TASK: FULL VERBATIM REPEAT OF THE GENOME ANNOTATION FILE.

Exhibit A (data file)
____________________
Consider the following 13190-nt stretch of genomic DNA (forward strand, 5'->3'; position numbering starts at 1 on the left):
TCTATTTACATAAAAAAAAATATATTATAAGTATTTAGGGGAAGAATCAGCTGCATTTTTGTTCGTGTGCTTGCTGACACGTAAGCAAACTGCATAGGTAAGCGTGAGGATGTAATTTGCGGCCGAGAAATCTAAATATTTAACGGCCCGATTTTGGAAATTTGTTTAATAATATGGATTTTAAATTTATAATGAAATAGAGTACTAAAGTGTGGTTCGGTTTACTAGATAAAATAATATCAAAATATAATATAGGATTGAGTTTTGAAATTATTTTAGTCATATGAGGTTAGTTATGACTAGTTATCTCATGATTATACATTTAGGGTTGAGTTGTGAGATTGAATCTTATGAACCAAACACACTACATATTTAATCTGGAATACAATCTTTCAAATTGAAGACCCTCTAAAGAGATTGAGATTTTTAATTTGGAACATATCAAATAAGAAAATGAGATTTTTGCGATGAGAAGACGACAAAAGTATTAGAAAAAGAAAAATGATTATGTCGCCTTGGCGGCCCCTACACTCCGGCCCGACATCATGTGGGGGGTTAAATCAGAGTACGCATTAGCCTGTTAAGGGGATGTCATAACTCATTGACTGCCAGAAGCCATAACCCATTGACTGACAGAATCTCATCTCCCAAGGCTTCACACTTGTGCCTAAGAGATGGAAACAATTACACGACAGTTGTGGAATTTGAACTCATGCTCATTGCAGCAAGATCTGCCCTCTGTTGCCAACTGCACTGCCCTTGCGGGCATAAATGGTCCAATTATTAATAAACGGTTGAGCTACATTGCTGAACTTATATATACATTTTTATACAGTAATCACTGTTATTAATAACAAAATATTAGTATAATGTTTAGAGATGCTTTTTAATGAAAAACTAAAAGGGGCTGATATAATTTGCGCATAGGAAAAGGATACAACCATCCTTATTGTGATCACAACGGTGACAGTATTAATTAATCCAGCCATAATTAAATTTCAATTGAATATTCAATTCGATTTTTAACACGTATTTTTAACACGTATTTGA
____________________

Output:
Consider the following 13190-nt stretch of genomic DNA (forward strand, 5'->3'; position numbering starts at 1 on the left):
TCTATTTACATAAAAAAAAATATATTATAAGTATTTAGGGGAAGAATCAGCTGCATTTTTGTTCGTGTGCTTGCTGACACGTAAGCAAACTGCATAGGTAAGCGTGAGGATGTAATTTGCGGCCGAGAAATCTAAATATTTAACGGCCCGATTTTGGAAATTTGTTTAATAATATGGATTTTAAATTTATAATGAAATAGAGTACTAAAGTGTGGTTCGGTTTACTAGATAAAATAATATCAAAATATAATATAGGATTGAGTTTTGAAATTATTTTAGTCATATGAGGTTAGTTATGACTAGTTATCTCATGATTATACATTTAGGGTTGAGTTGTGAGATTGAATCTTATGAACCAAACACACTACATATTTAATCTGGAATACAATCTTTCAAATTGAAGACCCTCTAAAGAGATTGAGATTTTTAATTTGGAACATATCAAATAAGAAAATGAGATTTTTGCGATGAGAAGACGACAAAAGTATTAGAAAAAGAAAAATGATTATGTCGCCTTGGCGGCCCCTACACTCCGGCCCGACATCATGTGGGGGGTTAAATCAGAGTACGCATTAGCCTGTTAAGGGGATGTCATAACTCATTGACTGCCAGAAGCCATAACCCATTGACTGACAGAATCTCATCTCCCAAGGCTTCACACTTGTGCCTAAGAGATGGAAACAATTACACGACAGTTGTGGAATTTGAACTCATGCTCATTGCAGCAAGATCTGCCCTCTGTTGCCAACTGCACTGCCCTTGCGGGCATAAATGGTCCAATTATTAATAAACGGTTGAGCTACATTGCTGAACTTATATATACATTTTTATACAGTAATCACTGTTATTAATAACAAAATATTAGTATAATGTTTAGAGATGCTTTTTAATGAAAAACTAAAAGGGGCTGATATAATTTGCGCATAGGAAAAGGATACAACCATCCTTATTGTGATCACAACGGTGACAGTATTAATTAATCCAGCCATAATTAAATTTCAATTGAATATTCAATTCGATTTTTAACACGTATTTTTAACACGTATTTGA